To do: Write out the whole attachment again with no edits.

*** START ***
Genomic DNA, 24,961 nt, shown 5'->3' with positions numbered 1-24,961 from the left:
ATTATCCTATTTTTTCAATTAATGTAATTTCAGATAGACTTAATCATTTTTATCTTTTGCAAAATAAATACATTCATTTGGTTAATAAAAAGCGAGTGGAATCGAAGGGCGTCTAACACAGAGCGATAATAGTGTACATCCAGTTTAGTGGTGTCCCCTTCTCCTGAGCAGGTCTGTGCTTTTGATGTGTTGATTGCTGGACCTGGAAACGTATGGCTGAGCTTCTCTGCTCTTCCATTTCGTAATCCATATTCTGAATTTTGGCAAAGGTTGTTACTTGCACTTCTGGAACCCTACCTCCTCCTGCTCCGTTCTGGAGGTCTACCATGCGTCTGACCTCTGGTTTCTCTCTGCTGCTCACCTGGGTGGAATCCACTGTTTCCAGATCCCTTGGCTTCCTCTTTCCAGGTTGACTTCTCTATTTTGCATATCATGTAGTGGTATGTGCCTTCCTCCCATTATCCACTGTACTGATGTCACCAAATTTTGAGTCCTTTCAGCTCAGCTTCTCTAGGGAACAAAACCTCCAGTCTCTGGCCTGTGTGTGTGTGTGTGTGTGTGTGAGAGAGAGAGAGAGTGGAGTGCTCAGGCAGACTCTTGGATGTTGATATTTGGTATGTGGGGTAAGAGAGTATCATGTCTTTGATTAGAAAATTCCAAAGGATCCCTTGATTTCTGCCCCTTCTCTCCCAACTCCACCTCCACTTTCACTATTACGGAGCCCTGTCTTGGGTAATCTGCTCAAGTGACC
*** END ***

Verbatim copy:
Genomic DNA, 24,961 nt, shown 5'->3' with positions numbered 1-24,961 from the left:
ATTATCCTATTTTTTCAATTAATGTAATTTCAGATAGACTTAATCATTTTTATCTTTTGCAAAATAAATACATTCATTTGGTTAATAAAAAGCGAGTGGAATCGAAGGGCGTCTAACACAGAGCGATAATAGTGTACATCCAGTTTAGTGGTGTCCCCTTCTCCTGAGCAGGTCTGTGCTTTTGATGTGTTGATTGCTGGACCTGGAAACGTATGGCTGAGCTTCTCTGCTCTTCCATTTCGTAATCCATATTCTGAATTTTGGCAAAGGTTGTTACTTGCACTTCTGGAACCCTACCTCCTCCTGCTCCGTTCTGGAGGTCTACCATGCGTCTGACCTCTGGTTTCTCTCTGCTGCTCACCTGGGTGGAATCCACTGTTTCCAGATCCCTTGGCTTCCTCTTTCCAGGTTGACTTCTCTATTTTGCATATCATGTAGTGGTATGTGCCTTCCTCCCATTATCCACTGTACTGATGTCACCAAATTTTGAGTCCTTTCAGCTCAGCTTCTCTAGGGAACAAAACCTCCAGTCTCTGGCCTGTGTGTGTGTGTGTGTGTGTGTGAGAGAGAGAGAGAGTGGAGTGCTCAGGCAGACTCTTGGATGTTGATATTTGGTATGTGGGGTAAGAGAGTATCATGTCTTTGATTAGAAAATTCCAAAGGATCCCTTGATTTCTGCCCCTTCTCTCCCAACTCCACCTCCACTTTCACTATTACGGAGCCCTGTCTTGGGTAATCTGCTCAAGTGACC